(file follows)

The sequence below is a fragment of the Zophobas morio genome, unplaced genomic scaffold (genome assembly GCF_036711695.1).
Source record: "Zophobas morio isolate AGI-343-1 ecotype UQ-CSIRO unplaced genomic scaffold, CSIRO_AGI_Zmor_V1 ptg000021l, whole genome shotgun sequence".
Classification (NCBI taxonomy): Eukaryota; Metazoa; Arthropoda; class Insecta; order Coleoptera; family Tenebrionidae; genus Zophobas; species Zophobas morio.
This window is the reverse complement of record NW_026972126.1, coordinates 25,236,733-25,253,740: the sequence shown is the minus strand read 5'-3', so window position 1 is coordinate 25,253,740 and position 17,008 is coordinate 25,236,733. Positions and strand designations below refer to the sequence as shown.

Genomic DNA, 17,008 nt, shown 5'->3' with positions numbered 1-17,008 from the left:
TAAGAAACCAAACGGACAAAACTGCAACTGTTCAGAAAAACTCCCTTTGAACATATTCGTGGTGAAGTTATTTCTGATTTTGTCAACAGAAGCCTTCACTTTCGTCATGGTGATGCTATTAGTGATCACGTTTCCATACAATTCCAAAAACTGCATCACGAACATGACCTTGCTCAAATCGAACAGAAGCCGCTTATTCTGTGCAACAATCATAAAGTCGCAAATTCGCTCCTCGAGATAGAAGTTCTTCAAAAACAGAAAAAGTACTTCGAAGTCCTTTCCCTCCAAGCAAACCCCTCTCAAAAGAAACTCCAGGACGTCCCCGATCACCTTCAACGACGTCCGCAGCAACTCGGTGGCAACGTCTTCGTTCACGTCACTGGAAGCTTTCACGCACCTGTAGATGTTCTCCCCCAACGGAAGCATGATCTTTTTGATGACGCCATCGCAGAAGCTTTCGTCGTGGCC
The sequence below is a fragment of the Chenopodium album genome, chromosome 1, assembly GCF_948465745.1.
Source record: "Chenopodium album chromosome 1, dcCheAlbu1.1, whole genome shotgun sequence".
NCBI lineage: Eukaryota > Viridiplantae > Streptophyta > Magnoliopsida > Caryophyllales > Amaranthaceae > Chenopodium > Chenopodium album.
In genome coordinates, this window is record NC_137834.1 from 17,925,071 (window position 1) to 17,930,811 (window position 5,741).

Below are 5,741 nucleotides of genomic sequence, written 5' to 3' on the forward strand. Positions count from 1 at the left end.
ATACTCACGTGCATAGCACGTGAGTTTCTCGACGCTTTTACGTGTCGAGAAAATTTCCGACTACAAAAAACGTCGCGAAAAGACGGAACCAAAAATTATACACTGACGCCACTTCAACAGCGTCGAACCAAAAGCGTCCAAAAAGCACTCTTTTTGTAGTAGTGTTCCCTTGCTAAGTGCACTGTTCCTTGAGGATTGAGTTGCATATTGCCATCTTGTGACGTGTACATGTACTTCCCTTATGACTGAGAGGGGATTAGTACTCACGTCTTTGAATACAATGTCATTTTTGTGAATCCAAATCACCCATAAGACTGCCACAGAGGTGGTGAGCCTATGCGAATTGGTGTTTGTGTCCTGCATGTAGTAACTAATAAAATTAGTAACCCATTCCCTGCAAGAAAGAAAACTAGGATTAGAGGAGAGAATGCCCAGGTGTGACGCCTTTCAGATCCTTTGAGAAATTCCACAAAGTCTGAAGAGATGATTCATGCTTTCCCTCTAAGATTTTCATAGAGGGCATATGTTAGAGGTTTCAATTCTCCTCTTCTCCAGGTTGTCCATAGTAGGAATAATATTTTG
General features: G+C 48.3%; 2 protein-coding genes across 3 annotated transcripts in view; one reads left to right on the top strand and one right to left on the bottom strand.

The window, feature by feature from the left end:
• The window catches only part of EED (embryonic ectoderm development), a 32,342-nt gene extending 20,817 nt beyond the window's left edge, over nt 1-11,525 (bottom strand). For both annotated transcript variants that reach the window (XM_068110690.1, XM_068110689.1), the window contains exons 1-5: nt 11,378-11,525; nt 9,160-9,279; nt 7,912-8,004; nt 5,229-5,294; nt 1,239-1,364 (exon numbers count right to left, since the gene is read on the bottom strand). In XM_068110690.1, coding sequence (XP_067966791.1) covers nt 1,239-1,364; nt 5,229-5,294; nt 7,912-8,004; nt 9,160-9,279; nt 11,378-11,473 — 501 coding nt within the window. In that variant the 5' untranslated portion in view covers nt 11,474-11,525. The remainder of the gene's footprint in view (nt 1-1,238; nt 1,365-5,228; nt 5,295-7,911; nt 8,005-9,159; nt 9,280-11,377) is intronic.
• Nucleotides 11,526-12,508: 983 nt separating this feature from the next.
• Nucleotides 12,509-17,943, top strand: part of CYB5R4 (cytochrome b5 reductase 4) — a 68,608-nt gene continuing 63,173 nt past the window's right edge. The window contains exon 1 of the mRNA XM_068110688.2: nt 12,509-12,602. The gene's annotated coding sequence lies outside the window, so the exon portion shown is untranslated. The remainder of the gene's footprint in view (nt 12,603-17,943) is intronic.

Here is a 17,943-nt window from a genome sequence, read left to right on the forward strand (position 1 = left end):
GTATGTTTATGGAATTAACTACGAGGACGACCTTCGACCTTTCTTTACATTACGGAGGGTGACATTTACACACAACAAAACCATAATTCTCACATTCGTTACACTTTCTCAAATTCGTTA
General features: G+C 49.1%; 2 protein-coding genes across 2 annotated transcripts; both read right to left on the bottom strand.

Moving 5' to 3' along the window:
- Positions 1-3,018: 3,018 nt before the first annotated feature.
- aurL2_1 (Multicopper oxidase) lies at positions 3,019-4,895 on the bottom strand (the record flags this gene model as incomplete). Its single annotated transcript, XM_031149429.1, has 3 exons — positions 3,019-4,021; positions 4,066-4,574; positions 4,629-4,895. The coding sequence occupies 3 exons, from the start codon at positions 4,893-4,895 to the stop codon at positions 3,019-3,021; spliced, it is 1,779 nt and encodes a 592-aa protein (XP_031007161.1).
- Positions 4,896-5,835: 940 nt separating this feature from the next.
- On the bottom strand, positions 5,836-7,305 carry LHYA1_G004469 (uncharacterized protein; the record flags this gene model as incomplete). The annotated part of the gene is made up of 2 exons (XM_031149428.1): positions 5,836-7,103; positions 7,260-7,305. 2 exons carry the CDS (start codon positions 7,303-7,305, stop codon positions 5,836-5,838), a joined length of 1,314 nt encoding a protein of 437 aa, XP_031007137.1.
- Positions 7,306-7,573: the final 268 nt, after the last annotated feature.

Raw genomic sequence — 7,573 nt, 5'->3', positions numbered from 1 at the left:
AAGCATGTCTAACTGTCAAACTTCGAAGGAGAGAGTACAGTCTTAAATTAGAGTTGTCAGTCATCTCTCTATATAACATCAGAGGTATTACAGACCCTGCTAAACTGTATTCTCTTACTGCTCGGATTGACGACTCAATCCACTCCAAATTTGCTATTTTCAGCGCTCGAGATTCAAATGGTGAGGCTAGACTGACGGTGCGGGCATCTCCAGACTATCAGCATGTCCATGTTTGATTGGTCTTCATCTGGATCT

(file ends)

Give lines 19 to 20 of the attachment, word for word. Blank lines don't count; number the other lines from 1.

GTATGTTTATGGAATTAACTACGAGGACGACCTTCGACCTTTCTTTACATTACGGAGGGTGACATTTACACACAACAAAACCATAATTCTCACATTCGTTACACTTTCTCAAATTCGTTA
General features: G+C 49.1%; 2 protein-coding genes across 2 annotated transcripts; both read right to left on the bottom strand.